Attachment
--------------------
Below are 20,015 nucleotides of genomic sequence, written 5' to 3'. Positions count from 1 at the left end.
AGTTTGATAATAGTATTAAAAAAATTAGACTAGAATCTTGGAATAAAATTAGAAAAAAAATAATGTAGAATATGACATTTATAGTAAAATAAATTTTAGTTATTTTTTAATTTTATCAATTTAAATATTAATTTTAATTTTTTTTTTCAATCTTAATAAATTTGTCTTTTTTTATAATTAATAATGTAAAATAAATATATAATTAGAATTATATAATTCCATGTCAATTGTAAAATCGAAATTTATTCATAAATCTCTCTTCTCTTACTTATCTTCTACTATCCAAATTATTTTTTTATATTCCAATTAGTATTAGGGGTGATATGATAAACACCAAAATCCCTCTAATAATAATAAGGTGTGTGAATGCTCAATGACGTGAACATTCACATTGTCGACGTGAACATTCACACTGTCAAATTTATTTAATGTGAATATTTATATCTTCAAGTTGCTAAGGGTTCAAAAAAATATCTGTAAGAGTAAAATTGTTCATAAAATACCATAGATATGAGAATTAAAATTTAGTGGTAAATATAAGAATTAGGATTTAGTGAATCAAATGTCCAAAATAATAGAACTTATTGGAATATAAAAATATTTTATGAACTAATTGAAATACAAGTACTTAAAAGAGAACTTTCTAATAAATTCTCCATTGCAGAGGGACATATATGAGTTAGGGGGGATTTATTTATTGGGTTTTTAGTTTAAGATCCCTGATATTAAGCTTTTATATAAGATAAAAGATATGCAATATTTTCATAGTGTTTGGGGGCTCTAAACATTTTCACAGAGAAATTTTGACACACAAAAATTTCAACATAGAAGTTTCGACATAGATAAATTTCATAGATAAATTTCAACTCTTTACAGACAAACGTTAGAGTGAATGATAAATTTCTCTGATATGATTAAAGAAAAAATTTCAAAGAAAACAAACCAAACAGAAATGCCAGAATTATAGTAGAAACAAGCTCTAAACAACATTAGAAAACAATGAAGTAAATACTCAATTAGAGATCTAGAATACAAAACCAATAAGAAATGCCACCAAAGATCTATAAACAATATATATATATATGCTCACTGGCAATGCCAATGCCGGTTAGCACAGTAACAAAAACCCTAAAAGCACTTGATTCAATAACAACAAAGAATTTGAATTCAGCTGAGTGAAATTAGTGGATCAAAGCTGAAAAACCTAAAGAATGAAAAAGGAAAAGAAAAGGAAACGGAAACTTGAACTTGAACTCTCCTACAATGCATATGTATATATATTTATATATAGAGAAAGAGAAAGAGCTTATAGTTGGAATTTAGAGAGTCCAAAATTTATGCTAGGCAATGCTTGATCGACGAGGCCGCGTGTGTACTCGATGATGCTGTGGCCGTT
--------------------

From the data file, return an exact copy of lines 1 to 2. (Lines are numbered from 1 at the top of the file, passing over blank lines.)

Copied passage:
Below are 20,015 nucleotides of genomic sequence, written 5' to 3'. Positions count from 1 at the left end.
AGTTTGATAATAGTATTAAAAAAATTAGACTAGAATCTTGGAATAAAATTAGAAAAAAAATAATGTAGAATATGACATTTATAGTAAAATAAATTTTAGTTATTTTTTAATTTTATCAATTTAAATATTAATTTTAATTTTTTTTTTCAATCTTAATAAATTTGTCTTTTTTTATAATTAATAATGTAAAATAAATATATAATTAGAATTATATAATTCCATGTCAATTGTAAAATCGAAATTTATTCATAAATCTCTCTTCTCTTACTTATCTTCTACTATCCAAATTATTTTTTTATATTCCAATTAGTATTAGGGGTGATATGATAAACACCAAAATCCCTCTAATAATAATAAGGTGTGTGAATGCTCAATGACGTGAACATTCACATTGTCGACGTGAACATTCACACTGTCAAATTTATTTAATGTGAATATTTATATCTTCAAGTTGCTAAGGGTTCAAAAAAATATCTGTAAGAGTAAAATTGTTCATAAAATACCATAGATATGAGAATTAAAATTTAGTGGTAAATATAAGAATTAGGATTTAGTGAATCAAATGTCCAAAATAATAGAACTTATTGGAATATAAAAATATTTTATGAACTAATTGAAATACAAGTACTTAAAAGAGAACTTTCTAATAAATTCTCCATTGCAGAGGGACATATATGAGTTAGGGGGGATTTATTTATTGGGTTTTTAGTTTAAGATCCCTGATATTAAGCTTTTATATAAGATAAAAGATATGCAATATTTTCATAGTGTTTGGGGGCTCTAAACATTTTCACAGAGAAATTTTGACACACAAAAATTTCAACATAGAAGTTTCGACATAGATAAATTTCATAGATAAATTTCAACTCTTTACAGACAAACGTTAGAGTGAATGATAAATTTCTCTGATATGATTAAAGAAAAAATTTCAAAGAAAACAAACCAAACAGAAATGCCAGAATTATAGTAGAAACAAGCTCTAAACAACATTAGAAAACAATGAAGTAAATACTCAATTAGAGATCTAGAATACAAAACCAATAAGAAATGCCACCAAAGATCTATAAACAATATATATATATATGCTCACTGGCAATGCCAATGCCGGTTAGCACAGTAACAAAAACCCTAAAAGCACTTGATTCAATAACAACAAAGAATTTGAATTCAGCTGAGTGAAATTAGTGGATCAAAGCTGAAAAACCTAAAGAATGAAAAAGGAAAAGAAAAGGAAACGGAAACTTGAACTTGAACTCTCCTACAATGCATATGTATATATATTTATATATAGAGAAAGAGAAAGAGCTTATAGTTGGAATTTAGAGAGTCCAAAATTTATGCTAGGCAATGCTTGATCGACGAGGCCGCGTGTGTACTCGATGATGCTGTGGCCGTT